Woodline’s residual stream is another example of how it is optimizing wood recovery for the highest value. There are no pulp or paper mills in the immediate region, so chips must be shipped long distances. Unless chip prices are quite high, the shipping costs make them unprofitable to sell. As an alternative, Chuck sells to landscape markets near Woodline.

"We have found there is a considerable amount of demand out there for a premium chip that looks and performs better than the typical chip made out of recycled wood," said Chuck. "So rather than ship our chips out, we have worked to develop a strong customer base for them in the region’s local landscape and garden markets."

Woodline’s focus on premium chips for high quality mulch requires equipment capable of reliably producing high quality wood fiber in large volumes. The centerpiece of the company’s residue operation has become a DuraTech tub grinder. It efficiently produces high quality grindings at volume rates, according to Chuck.

Woodline’s residual operation produces four wood fiber products that are shipped in bags and bulk form. Bark mulch is made from material recovered in the log debarking operations. Hardwood chips are processed from wood scraps and other material that is not suitable for lumber production. Nature Walk is a specialty hardwood chip product manufactured as part of the screening process used in making quality hardwood chips.

Finally, Woodline has developed a patented, proprietary wood fiber product that is trademarked as SoftStep. Manufactured from aspen, SoftStep is marketed for playgrounds, jogging tracks, hiking trails, and other applications where cushioning is important to help prevent injury. Tests by the American Society for Testing and Materials (ASTM) showed that SoftStep provided 65% more cushioning than ordinary wood chips or fine gravel, according to Chuck. He is beginning to market SoftStep to other companies looking to expand their own specialty markets.

Woodline selected a DuraTech machine for its primary grinding technology a couple of years ago after extensive research. According to Chuck, the company wanted a machine that could produce high quality wood fiber products, would prove durable and also be efficient. Chuck delegated the research to his plant manager, and the company invested earlier this year in the DuraTech HD 10 tub grinder with a 460 hp engine.

"We wanted equipment that could handle high throughput but still provide the quality we need, and we wanted to reduce the maintenance costs we were seeing at the time with our old equipment," said Chuck. "My manager’s decision has been a good one so far. The DuraTech grinder has significantly enhanced our ability to get everything processed when we need a lot of material fast, and it maintains the quality standards we have set in the marketplace for a premium product...We are seeing reduced maintenance requirements, and we think we can do even better."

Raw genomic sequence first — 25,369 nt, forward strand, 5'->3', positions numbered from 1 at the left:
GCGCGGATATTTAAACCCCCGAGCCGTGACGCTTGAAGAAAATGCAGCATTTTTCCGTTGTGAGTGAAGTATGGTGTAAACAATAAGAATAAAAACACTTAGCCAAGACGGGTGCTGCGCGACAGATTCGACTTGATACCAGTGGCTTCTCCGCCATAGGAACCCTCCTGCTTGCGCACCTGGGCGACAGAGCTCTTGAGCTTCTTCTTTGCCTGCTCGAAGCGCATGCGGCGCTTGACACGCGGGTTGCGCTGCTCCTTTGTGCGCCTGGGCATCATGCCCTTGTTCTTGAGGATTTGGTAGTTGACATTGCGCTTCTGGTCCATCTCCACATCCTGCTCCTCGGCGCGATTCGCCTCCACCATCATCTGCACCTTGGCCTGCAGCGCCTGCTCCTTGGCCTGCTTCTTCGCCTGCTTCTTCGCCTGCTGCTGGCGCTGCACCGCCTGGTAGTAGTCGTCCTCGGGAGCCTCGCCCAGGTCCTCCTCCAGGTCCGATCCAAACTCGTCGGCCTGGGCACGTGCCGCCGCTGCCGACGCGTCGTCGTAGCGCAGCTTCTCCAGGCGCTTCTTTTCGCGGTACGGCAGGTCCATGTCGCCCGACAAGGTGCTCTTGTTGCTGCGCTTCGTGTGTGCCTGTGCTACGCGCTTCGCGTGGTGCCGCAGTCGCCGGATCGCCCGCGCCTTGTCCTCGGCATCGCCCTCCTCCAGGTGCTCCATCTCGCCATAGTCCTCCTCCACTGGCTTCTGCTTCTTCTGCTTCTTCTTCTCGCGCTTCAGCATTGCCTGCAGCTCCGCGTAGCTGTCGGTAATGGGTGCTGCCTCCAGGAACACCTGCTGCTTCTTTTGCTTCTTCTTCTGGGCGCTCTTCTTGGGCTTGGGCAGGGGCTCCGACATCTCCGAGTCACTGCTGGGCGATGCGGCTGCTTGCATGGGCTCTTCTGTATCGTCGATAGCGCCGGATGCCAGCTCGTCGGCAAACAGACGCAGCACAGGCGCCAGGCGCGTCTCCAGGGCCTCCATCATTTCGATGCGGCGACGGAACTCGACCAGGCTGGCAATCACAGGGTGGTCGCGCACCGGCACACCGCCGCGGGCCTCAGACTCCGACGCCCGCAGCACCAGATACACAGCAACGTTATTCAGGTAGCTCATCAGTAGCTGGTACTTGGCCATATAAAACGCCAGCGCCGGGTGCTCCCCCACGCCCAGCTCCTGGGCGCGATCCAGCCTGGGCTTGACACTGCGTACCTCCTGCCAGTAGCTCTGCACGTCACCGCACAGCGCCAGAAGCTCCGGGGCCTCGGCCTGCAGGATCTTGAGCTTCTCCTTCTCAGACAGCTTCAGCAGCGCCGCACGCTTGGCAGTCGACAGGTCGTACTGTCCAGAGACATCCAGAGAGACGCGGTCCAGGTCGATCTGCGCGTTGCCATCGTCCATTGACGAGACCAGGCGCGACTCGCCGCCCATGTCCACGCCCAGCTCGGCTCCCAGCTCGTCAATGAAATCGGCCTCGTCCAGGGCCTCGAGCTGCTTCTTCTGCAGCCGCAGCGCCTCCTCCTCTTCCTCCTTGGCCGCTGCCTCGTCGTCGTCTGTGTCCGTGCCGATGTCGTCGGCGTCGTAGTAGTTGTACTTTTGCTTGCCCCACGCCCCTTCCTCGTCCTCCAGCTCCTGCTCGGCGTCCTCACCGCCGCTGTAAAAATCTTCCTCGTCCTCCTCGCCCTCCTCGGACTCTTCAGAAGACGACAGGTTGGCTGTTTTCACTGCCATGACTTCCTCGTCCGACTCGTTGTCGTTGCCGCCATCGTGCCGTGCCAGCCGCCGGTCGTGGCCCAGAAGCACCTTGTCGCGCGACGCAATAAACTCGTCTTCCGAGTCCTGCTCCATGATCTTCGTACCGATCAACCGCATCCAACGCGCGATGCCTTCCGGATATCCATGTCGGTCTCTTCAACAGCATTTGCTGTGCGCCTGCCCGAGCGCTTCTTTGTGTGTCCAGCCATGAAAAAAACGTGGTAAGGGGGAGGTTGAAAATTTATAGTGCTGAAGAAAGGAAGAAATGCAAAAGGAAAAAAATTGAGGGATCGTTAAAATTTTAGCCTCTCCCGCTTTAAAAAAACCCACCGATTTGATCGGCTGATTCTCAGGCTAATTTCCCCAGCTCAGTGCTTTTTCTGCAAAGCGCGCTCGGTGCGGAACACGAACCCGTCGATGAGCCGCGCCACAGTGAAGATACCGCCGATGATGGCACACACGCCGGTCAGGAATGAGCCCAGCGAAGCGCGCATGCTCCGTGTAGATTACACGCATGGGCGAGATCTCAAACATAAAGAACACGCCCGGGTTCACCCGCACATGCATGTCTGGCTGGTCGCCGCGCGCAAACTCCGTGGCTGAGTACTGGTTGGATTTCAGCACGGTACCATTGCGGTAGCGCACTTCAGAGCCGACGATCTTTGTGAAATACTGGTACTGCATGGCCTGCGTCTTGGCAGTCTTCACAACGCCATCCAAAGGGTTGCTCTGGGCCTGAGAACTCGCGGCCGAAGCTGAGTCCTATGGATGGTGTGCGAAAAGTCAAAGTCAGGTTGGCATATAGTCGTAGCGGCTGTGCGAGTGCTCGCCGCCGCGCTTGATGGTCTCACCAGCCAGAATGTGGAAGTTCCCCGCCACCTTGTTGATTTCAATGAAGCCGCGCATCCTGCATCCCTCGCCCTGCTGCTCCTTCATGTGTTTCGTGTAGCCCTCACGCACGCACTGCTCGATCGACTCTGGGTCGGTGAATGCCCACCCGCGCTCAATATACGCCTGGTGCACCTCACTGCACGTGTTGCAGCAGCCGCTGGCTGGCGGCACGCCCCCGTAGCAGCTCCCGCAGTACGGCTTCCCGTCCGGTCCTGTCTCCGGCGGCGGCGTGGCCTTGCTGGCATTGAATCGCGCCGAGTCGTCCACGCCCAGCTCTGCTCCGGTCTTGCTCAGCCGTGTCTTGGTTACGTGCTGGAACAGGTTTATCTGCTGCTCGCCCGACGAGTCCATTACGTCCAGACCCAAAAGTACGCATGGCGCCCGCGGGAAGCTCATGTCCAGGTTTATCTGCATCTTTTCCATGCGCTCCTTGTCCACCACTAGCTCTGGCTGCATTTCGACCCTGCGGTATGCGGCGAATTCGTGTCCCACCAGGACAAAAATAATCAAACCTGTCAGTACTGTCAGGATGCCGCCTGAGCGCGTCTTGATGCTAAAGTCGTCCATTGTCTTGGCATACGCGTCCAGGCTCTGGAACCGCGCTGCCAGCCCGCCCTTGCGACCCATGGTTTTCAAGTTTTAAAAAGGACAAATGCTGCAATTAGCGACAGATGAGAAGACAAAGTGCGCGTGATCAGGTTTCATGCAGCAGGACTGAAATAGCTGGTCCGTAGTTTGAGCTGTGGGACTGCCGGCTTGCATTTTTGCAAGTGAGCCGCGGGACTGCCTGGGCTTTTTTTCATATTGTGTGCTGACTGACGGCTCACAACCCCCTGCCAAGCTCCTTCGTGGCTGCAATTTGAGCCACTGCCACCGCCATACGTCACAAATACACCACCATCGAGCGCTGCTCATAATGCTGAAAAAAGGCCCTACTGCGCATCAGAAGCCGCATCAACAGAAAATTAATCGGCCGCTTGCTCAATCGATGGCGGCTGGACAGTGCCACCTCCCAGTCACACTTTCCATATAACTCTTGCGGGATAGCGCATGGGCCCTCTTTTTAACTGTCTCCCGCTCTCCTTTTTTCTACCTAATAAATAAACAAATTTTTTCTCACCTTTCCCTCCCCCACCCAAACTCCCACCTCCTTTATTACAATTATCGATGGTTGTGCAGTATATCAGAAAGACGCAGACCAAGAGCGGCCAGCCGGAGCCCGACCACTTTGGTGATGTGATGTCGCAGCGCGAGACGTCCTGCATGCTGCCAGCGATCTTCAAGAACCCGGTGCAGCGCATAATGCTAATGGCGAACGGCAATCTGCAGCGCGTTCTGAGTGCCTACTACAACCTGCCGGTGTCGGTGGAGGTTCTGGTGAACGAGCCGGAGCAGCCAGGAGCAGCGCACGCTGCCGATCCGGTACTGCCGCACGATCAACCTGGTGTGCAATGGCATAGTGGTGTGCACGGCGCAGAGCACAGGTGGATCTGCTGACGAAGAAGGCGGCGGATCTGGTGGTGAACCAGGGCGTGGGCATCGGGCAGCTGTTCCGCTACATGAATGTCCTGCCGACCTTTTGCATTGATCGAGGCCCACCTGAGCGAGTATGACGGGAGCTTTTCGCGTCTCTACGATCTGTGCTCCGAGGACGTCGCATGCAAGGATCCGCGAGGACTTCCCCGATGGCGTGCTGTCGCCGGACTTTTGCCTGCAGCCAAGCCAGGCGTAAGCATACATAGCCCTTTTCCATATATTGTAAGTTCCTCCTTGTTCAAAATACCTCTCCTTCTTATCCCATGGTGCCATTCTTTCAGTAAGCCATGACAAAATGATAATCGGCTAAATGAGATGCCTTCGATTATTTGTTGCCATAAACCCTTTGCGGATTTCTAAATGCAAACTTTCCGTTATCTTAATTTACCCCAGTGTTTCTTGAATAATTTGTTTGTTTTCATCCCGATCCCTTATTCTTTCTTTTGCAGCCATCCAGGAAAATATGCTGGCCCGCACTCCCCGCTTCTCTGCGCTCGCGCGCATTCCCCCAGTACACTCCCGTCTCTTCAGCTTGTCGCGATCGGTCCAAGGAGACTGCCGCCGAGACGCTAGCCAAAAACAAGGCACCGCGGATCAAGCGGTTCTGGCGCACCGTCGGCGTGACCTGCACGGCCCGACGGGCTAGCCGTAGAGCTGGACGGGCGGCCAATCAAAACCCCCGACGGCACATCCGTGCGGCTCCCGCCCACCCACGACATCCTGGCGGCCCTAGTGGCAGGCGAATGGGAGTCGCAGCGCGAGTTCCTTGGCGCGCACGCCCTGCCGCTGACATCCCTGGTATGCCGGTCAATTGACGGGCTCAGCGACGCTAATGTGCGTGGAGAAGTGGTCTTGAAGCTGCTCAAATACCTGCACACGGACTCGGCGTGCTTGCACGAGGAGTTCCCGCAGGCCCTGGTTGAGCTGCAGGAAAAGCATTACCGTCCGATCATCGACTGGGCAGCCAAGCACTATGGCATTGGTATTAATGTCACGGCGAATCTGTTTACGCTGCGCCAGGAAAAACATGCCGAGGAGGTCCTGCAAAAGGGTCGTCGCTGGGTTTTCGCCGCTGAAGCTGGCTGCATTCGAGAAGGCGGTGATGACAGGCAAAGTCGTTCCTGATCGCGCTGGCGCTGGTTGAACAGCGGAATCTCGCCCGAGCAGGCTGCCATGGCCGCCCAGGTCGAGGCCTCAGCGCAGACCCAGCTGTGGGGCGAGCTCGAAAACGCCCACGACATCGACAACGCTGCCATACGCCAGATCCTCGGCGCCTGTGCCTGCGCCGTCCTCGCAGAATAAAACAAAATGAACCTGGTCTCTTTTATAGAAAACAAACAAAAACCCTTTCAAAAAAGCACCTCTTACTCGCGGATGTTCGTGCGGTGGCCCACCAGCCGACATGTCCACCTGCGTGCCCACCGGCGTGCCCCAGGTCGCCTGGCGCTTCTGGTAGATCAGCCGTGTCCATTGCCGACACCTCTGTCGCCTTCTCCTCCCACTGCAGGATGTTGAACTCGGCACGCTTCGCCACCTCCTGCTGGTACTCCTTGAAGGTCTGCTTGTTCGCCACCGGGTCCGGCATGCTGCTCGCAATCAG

Sales of ground wood fiber products represent about 5% of the company’s revenues, according to Chuck. Although it is a small percentage, Chuck noted that the beneficial financial impact is even greater because residuals formerly represented a waste disposal cost to the company. A 5% increase in sales for a sawmill is not easy to achieve, he said, and also may require a capital investment of millions of dollars. "The chip, mulch, and SoftStep business fits into our process well," he said. "It’s not a make or break part of our business, but it is an important part of maximizing our efforts."

For environmental, economic, and social reasons it has become important to utilize timber of even marginal value for its optimal use and value. At Woodline Sawmills Inc., Chuck is demonstrating how it can be done. Using timber that might otherwise go unused and wasted, Chuck has taken wood fiber that is of limited value and recovered its highest value. The company’s operations are set up to recover value and add value. Grade lumber is recovered as the result of operations to prepare logs for the primary product -- high quality pallet components. Higher value material produced in the pallet stock operation is sorted out and sent to the component plant, which can recover and add more value. Lastly, the bark and chip residue the plant produces is optimized for value using DuraTech technology and sold as a high quality product to landscapers and gardeners.

As a result of Chuck’s efforts, farmers, woodlot owners and others have a market for timber that might not otherwise exist, Woodline generates jobs that would not be available if Chuck operated the company in a more traditional way, and forest resources are conserved.